Last updated on February 2018

Pressure Wire Guided Cardiac Resynchronisation Therapy


Brief description of study

Heart failure patients may benefit from having a special pacemaker implanted that can make the heart pump in a more coordinated and efficient way Cardiac Resynchronisation Therapy (CRT). For the heart to pump well it is necessary for the pacing wires to be placed in optimal positions. Only two thirds of people respond to CRT and this may be because of non-ideal pacing wire position. A potential marker for response is the change in heart pump pressure change over time. The aim of this study is to use a specialised wire in the main pumping chamber of the heart to record the pressure changes with the pacing lead in various positions to determine the optimal position. It is postulated that the improved pressure changes will increase the proportion of responders.

Pilot study work has shown that the work is technically feasible and safe. The initial data has been published in a highly regarded scientific journal. This main study will be a multicentre randomised controlled trial whereby patients will be randomised to either standard treatment or pressure wireguided treatment. The patients in the pressurewire guided arm will have a specialised wire implanted into the main pumping chamber of their heart via a blood vessel at the top of the leg (or less commonly a blood vessel in the wrist). This will measure acute pressure changes over time and the pacing lead will be positioned in the site that gives the greatest change in pressure.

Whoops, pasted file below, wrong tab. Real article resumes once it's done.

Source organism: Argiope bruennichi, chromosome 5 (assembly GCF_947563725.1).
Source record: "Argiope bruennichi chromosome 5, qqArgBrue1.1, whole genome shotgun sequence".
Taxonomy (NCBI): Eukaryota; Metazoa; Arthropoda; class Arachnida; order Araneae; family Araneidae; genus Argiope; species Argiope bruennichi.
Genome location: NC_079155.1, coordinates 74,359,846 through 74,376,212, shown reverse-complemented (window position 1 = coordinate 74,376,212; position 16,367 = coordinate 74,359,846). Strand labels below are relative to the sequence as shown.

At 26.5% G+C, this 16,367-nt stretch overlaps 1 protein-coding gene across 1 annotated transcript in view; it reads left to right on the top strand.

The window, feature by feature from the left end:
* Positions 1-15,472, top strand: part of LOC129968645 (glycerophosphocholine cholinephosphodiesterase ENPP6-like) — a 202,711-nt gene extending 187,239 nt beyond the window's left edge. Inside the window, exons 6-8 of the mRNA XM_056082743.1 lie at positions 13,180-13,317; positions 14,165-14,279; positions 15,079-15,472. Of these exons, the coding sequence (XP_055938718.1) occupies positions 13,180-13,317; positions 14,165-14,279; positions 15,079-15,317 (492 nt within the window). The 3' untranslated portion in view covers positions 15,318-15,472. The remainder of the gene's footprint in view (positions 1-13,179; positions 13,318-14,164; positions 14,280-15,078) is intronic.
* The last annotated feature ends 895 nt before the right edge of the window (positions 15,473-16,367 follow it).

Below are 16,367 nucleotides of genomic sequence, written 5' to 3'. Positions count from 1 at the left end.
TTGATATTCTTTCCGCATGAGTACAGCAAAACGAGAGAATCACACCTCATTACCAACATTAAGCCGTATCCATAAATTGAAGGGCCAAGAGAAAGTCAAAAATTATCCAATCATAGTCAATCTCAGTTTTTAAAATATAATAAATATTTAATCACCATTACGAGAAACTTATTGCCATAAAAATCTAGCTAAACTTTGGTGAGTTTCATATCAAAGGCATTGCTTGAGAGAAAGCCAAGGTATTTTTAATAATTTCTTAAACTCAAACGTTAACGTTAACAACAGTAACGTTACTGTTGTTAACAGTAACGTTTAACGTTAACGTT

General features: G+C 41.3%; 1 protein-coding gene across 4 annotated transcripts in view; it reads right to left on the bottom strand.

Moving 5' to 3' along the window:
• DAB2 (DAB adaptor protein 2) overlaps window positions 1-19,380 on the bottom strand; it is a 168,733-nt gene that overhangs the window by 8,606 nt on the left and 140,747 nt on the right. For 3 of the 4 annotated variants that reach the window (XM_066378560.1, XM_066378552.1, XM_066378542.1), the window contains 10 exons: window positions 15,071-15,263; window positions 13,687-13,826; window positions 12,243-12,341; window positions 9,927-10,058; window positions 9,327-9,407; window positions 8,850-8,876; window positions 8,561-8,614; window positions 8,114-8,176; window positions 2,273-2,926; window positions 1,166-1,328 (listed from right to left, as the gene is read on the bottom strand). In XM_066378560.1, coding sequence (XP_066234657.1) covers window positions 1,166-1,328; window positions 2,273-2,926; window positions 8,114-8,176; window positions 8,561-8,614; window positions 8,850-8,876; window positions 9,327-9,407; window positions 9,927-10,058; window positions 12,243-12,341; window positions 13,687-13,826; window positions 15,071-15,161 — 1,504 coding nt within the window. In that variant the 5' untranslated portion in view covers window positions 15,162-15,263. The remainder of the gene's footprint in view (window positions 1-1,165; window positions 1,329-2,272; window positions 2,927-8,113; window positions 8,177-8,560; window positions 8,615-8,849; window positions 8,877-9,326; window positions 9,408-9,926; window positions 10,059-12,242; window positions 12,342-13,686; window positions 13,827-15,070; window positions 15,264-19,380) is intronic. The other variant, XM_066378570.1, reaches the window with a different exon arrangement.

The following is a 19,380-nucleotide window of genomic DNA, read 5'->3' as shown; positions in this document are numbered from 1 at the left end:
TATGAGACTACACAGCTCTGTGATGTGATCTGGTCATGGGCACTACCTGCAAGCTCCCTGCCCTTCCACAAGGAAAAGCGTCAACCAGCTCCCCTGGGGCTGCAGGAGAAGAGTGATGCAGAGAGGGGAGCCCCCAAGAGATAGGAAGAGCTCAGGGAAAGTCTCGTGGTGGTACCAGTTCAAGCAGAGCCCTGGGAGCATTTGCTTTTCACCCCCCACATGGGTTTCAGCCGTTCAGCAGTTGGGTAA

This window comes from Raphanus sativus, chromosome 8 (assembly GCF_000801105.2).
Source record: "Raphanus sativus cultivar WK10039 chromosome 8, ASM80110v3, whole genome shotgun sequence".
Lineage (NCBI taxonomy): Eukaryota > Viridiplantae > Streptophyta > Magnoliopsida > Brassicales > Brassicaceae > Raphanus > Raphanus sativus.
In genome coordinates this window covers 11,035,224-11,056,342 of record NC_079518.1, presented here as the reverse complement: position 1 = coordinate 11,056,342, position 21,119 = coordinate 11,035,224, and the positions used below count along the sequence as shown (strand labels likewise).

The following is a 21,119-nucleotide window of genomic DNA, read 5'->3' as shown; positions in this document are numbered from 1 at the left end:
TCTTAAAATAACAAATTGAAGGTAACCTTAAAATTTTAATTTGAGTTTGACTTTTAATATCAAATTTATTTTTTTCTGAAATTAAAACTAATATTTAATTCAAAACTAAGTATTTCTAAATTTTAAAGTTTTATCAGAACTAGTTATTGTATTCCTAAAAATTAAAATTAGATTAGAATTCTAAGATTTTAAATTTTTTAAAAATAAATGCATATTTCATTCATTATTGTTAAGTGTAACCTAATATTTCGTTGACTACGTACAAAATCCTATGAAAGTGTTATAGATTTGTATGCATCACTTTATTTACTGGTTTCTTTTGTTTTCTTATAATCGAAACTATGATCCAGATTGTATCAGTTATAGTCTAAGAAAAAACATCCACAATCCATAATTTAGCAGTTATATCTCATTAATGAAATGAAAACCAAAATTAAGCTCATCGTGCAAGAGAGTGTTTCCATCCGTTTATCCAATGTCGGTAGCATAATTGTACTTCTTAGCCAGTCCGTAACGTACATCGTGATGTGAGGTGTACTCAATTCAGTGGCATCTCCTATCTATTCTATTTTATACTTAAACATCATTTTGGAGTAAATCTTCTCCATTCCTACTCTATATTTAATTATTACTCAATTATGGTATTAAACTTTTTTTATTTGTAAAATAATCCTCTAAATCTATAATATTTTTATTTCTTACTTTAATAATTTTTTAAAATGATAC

If the patients in the pressurewire guided arm fare better than those receiving standard treatment it may alter how a large proportion of heart failure patients are treated around the world. The study requires 282 patients and is likely to take two years to complete.

Clinical Study Identifier: NCT01464502

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Freeman Hospital

Newcastle upon Tyne, United Kingdom
7.05miles
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Recruitment Status: Open


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